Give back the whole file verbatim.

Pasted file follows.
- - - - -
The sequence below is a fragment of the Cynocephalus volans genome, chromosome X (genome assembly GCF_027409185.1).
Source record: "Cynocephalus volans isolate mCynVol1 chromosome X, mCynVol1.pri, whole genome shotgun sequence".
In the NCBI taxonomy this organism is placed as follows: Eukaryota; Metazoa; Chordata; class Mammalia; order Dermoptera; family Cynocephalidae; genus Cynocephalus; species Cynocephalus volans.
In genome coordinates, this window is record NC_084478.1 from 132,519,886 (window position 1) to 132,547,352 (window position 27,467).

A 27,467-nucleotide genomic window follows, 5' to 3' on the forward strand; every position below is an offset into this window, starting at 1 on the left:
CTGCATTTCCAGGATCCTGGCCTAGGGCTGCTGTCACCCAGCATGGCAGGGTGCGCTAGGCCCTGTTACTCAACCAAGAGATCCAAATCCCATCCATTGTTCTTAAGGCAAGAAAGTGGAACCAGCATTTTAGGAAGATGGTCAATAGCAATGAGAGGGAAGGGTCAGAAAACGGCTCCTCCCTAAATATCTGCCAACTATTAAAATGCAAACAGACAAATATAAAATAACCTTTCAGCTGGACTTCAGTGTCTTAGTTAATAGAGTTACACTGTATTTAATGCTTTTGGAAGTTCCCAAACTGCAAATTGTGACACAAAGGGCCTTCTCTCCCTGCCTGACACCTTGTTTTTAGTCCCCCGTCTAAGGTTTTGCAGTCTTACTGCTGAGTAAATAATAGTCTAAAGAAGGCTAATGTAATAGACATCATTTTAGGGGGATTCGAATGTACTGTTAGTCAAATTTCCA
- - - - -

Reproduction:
The sequence below is a fragment of the Cynocephalus volans genome, chromosome X (genome assembly GCF_027409185.1).
Source record: "Cynocephalus volans isolate mCynVol1 chromosome X, mCynVol1.pri, whole genome shotgun sequence".
In the NCBI taxonomy this organism is placed as follows: Eukaryota; Metazoa; Chordata; class Mammalia; order Dermoptera; family Cynocephalidae; genus Cynocephalus; species Cynocephalus volans.
In genome coordinates, this window is record NC_084478.1 from 132,519,886 (window position 1) to 132,547,352 (window position 27,467).

A 27,467-nucleotide genomic window follows, 5' to 3' on the forward strand; every position below is an offset into this window, starting at 1 on the left:
CTGCATTTCCAGGATCCTGGCCTAGGGCTGCTGTCACCCAGCATGGCAGGGTGCGCTAGGCCCTGTTACTCAACCAAGAGATCCAAATCCCATCCATTGTTCTTAAGGCAAGAAAGTGGAACCAGCATTTTAGGAAGATGGTCAATAGCAATGAGAGGGAAGGGTCAGAAAACGGCTCCTCCCTAAATATCTGCCAACTATTAAAATGCAAACAGACAAATATAAAATAACCTTTCAGCTGGACTTCAGTGTCTTAGTTAATAGAGTTACACTGTATTTAATGCTTTTGGAAGTTCCCAAACTGCAAATTGTGACACAAAGGGCCTTCTCTCCCTGCCTGACACCTTGTTTTTAGTCCCCCGTCTAAGGTTTTGCAGTCTTACTGCTGAGTAAATAATAGTCTAAAGAAGGCTAATGTAATAGACATCATTTTAGGGGGATTCGAATGTACTGTTAGTCAAATTTCCA